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How the body decreases blood glucose concentrations after eating

Whilst this course has been primarily created for healthcare professionals to help reduce concerns around prescribing and managing insulin, we hope that it is of interest to people with diabetes who do not have regular access to a healthcare professional and who want to find out more about how insulin works.

With this in mind, in this article, as in others throughout the course, there is a brief section at the top called ‘Essential knowledge’ that summarises the key things that you need to know.

The next section ‘In greater depth’ goes into a bit more detail and expands on the explanation (this is aimed at healthcare professionals but may be too technical in nature for some of you). Please don’t let that put you off continuing with the course!

Essential knowledge

How is glucose produced? Glucose is produced by breaking down carbohydrates, principally in the small intestine, when we eat a meal containing carbohydrates (such as pasta or bread).

This glucose enters the bloodstream. When fasting our blood glucose is normally about 4.5-5.5 mmol/L but this can rise to 7 mmol/L or above when eating, yet it returns to normal within 2 hours of eating.

How does our body manage this? Glucose cannot cross cell membranes without using transport proteins and insulin is required to facilitate the removal of glucose from the blood stream so that it enters cells.

When glucose is in excess, the body stores it away in the form of glycogen in a process stimulated by insulin. Glycogen is a large highly branched structure, made from lots of glucose molecules linked together. When required, glycogen can be easily and rapidly broken down again to form glucose.

Glycogen is mainly stored in the liver (where it makes up as much as 10% of liver weight and can be released back into the blood stream) and muscle (where it can be converted back to glucose but only used by the muscle). Therefore, excess glucose is removed from the blood stream and stored.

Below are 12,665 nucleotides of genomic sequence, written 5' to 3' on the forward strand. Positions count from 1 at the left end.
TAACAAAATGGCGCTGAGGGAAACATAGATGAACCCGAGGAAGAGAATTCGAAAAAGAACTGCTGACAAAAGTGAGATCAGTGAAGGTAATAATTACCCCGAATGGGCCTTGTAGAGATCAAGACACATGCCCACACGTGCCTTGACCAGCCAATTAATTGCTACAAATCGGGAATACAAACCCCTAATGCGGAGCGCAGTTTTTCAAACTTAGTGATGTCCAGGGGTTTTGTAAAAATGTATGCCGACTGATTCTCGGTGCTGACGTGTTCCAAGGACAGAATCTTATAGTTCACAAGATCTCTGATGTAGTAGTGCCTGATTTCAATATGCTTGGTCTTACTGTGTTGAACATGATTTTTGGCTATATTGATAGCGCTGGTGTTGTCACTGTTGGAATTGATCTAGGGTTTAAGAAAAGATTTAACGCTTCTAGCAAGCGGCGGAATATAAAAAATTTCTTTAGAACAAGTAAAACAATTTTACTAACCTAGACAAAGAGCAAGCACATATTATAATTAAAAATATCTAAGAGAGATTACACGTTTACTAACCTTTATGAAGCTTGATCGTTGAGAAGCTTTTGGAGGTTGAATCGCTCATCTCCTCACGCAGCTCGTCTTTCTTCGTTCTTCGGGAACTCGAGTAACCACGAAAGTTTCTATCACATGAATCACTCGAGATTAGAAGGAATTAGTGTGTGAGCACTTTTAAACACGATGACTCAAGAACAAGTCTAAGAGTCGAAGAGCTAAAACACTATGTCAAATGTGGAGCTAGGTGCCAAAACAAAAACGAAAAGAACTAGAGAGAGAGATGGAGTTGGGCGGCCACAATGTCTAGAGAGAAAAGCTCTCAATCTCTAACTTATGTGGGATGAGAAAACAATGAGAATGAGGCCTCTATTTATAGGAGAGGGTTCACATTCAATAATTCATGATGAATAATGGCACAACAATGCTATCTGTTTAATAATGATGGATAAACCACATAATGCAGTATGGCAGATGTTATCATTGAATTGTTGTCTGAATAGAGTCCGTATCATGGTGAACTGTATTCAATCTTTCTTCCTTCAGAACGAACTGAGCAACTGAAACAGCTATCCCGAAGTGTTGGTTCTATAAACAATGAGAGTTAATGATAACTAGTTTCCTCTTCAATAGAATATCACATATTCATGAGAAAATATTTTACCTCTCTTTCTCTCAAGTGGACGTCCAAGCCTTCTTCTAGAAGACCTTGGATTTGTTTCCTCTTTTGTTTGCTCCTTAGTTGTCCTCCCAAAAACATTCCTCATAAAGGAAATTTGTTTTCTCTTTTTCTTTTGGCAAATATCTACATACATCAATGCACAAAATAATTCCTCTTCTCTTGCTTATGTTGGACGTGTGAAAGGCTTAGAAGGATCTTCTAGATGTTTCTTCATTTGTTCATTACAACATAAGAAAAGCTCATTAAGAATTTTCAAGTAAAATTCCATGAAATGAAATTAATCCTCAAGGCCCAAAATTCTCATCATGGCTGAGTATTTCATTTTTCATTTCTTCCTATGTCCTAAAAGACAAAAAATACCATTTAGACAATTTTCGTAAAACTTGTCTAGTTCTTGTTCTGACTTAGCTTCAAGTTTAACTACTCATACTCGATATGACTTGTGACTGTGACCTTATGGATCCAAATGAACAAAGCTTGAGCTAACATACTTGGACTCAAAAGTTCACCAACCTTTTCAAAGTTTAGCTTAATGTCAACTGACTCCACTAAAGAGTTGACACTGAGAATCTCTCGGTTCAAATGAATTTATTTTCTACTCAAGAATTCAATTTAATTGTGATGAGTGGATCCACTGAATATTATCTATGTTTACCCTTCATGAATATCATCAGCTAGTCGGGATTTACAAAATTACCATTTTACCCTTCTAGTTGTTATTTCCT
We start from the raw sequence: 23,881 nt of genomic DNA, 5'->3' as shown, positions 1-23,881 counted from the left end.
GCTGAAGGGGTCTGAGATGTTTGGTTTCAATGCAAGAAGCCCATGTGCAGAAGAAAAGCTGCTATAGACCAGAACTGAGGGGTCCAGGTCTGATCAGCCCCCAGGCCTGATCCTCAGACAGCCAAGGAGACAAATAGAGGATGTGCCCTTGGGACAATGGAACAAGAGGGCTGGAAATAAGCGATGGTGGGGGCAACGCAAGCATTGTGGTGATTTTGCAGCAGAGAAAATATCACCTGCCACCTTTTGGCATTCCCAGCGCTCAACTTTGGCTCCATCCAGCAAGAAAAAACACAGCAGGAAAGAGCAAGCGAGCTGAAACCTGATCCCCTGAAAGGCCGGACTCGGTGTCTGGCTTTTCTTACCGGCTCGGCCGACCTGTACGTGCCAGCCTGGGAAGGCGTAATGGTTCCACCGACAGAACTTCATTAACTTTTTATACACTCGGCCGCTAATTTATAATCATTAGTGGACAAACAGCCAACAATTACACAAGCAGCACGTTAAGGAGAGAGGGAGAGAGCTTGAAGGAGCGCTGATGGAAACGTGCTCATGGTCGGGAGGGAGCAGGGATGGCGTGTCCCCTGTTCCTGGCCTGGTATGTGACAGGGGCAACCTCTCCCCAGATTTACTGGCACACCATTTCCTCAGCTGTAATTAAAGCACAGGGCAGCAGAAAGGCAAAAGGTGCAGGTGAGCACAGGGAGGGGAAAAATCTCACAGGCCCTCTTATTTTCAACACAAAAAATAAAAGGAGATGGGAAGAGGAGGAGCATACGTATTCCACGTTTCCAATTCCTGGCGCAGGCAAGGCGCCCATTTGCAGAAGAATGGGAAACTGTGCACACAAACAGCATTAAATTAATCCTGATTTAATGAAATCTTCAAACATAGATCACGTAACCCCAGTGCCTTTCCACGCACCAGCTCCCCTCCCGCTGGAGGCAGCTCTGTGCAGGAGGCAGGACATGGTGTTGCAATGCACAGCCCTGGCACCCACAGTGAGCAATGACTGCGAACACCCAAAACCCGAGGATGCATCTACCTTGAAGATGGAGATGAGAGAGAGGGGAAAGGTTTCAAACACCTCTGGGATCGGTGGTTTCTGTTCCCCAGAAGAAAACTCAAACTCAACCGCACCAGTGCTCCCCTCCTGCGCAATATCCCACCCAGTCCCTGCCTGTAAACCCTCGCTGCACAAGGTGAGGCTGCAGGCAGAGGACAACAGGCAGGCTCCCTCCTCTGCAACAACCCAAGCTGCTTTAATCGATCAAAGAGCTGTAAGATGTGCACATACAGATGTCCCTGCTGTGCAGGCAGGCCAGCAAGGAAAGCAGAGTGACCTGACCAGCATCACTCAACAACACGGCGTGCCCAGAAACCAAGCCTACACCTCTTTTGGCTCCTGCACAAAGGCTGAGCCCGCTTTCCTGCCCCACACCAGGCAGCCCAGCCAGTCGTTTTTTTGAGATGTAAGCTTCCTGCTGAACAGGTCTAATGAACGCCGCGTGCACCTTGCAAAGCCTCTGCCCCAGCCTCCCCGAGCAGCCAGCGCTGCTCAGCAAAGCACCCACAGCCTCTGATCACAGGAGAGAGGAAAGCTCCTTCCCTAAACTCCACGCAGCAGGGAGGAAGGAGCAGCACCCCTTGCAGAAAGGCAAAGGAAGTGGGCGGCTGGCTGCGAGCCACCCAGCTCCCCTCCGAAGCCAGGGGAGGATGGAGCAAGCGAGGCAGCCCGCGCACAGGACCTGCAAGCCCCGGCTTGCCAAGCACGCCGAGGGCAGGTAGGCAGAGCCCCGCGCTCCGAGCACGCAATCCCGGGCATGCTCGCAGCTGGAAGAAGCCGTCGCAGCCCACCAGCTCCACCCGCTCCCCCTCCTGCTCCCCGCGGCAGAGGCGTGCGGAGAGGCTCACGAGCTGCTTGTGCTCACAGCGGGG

In greater depth

Glucose uptake by tissues

Glucose cannot cross cell membranes without using transport proteins. We will mainly consider the glucose transporter protein GLUT 4. Have a look at the diagrams below. In the left hand diagram, there is no insulin present so Glut 4 remains inside the cell and glucose is taken up from the bloodstream in low amounts using Glut 1 or 3. In the right hand diagram, insulin signals to the cell to translocate Glut 4 to the cell membrane. Now large amounts of glucose can be taken into the cell, via the Glut 4 transporters, as well as low levels through Glut 1 or 3. Insulin is key to the process.

Insulin stimulates Glut 4 translocation to the membrane Figure: insulin stimulates Glut 4 translocation to the membrane

GLUT 1 and 3 provide basal glucose uptake, meaning the cell always has the capability to take up low levels of glucose. However, GLUT 4 is insulin-sensitive (muscle or adipose cells). This means that when we eat, glucose upregulates insulin, and insulin binding to the insulin receptor results in the movement of GLUT 4 from intracellular granules to the cell membrane, enabling uptake of large amounts of glucose by cells. Therefore, glucose is removed from the blood stream and enters cells.

Glucose storage as glycogen diagram Figure: glucose storage as glycogen

Glucose storage as glycogen

When glucose is in excess, the body stores it away in the form of glycogen in a process stimulated by insulin. Glycogen is a large highly branched structure, made from lots of glucose molecules linked together. When required, glycogen can be easily and rapidly broken down again to form glucose.

Glycogen is mainly stored in the liver (where it makes up as much as 10% of liver weight and can be released back into the blood stream) and muscle (where it can be converted back to glucose but only used by the muscle). Therefore, excess glucose is removed from the blood stream and stored.

Metabolism of glucose to make ATP by glycolysis and the Krebs Cycle diagram Figure: metabolism of glucose to make ATP by glycolysis (breakdown of carbohydrates to the precursors entering the Kerbs Cycle) and the Krebs Cycle diagram

Metabolism of glucose to make ATP by glycolysis and the Krebs Cycle

Glucose enters cells where it undergoes phosphorylation to form glucose-6-phosphate. Changing the form that the glucose is in means that glucose cannot be transported back outside the cell, and the cells sense that the concentration of glucose is higher outside the cell than inside. Therefore they keep transporting glucose into the cells, resulting in a reduction in glucose concentrations in the bloodstream.

Once inside the cell cytoplasm, glucose enters the glycolysis pathway. This is a multi-step pathway that results in the generation of 2 ATP, and is controlled in part by insulin and glucagon. ATP generation is very important for the body, as this is the main energy currency for cells.

The end product of the glycolysis pathway is acetyl coA. This molecule can then enter the Krebs Cycle in the mitochondria which produces 36 ATP, making it the power generator of the cell in most circumstances. Therefore, the body metabolises glucose to generate energy.

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This article is from the free online course:

Understanding Insulin

University of Southampton

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